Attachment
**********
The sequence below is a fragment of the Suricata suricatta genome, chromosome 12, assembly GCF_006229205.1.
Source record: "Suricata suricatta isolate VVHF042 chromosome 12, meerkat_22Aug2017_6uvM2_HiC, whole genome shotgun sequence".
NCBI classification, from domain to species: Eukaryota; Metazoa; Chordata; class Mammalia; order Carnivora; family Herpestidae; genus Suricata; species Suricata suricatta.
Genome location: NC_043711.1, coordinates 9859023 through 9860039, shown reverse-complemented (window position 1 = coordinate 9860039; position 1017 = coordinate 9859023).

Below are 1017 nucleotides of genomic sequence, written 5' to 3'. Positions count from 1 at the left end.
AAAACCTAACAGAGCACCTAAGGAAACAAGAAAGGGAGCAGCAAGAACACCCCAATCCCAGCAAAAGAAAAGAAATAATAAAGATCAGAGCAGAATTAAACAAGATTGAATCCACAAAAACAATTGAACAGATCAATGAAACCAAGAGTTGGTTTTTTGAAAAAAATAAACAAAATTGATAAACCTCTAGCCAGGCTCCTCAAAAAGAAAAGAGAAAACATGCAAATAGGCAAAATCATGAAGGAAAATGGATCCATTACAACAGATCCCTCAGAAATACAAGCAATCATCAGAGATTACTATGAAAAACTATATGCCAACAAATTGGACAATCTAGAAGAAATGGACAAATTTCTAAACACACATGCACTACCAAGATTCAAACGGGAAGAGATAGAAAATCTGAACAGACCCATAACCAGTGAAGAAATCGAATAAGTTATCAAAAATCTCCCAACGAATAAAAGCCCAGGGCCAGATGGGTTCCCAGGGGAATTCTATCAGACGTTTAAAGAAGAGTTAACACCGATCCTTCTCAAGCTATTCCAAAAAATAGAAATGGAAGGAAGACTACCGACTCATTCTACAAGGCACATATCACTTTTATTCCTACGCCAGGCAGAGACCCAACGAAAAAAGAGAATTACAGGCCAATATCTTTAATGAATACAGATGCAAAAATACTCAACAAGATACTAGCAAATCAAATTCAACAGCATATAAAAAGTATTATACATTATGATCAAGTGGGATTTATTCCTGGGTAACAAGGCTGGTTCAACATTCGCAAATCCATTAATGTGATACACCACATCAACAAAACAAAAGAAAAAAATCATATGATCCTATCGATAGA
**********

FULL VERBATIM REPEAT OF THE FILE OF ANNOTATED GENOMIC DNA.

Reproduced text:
The sequence below is a fragment of the Suricata suricatta genome, chromosome 12, assembly GCF_006229205.1.
Source record: "Suricata suricatta isolate VVHF042 chromosome 12, meerkat_22Aug2017_6uvM2_HiC, whole genome shotgun sequence".
NCBI classification, from domain to species: Eukaryota; Metazoa; Chordata; class Mammalia; order Carnivora; family Herpestidae; genus Suricata; species Suricata suricatta.
Genome location: NC_043711.1, coordinates 9859023 through 9860039, shown reverse-complemented (window position 1 = coordinate 9860039; position 1017 = coordinate 9859023).

Below are 1017 nucleotides of genomic sequence, written 5' to 3'. Positions count from 1 at the left end.
AAAACCTAACAGAGCACCTAAGGAAACAAGAAAGGGAGCAGCAAGAACACCCCAATCCCAGCAAAAGAAAAGAAATAATAAAGATCAGAGCAGAATTAAACAAGATTGAATCCACAAAAACAATTGAACAGATCAATGAAACCAAGAGTTGGTTTTTTGAAAAAAATAAACAAAATTGATAAACCTCTAGCCAGGCTCCTCAAAAAGAAAAGAGAAAACATGCAAATAGGCAAAATCATGAAGGAAAATGGATCCATTACAACAGATCCCTCAGAAATACAAGCAATCATCAGAGATTACTATGAAAAACTATATGCCAACAAATTGGACAATCTAGAAGAAATGGACAAATTTCTAAACACACATGCACTACCAAGATTCAAACGGGAAGAGATAGAAAATCTGAACAGACCCATAACCAGTGAAGAAATCGAATAAGTTATCAAAAATCTCCCAACGAATAAAAGCCCAGGGCCAGATGGGTTCCCAGGGGAATTCTATCAGACGTTTAAAGAAGAGTTAACACCGATCCTTCTCAAGCTATTCCAAAAAATAGAAATGGAAGGAAGACTACCGACTCATTCTACAAGGCACATATCACTTTTATTCCTACGCCAGGCAGAGACCCAACGAAAAAAGAGAATTACAGGCCAATATCTTTAATGAATACAGATGCAAAAATACTCAACAAGATACTAGCAAATCAAATTCAACAGCATATAAAAAGTATTATACATTATGATCAAGTGGGATTTATTCCTGGGTAACAAGGCTGGTTCAACATTCGCAAATCCATTAATGTGATACACCACATCAACAAAACAAAAGAAAAAAATCATATGATCCTATCGATAGA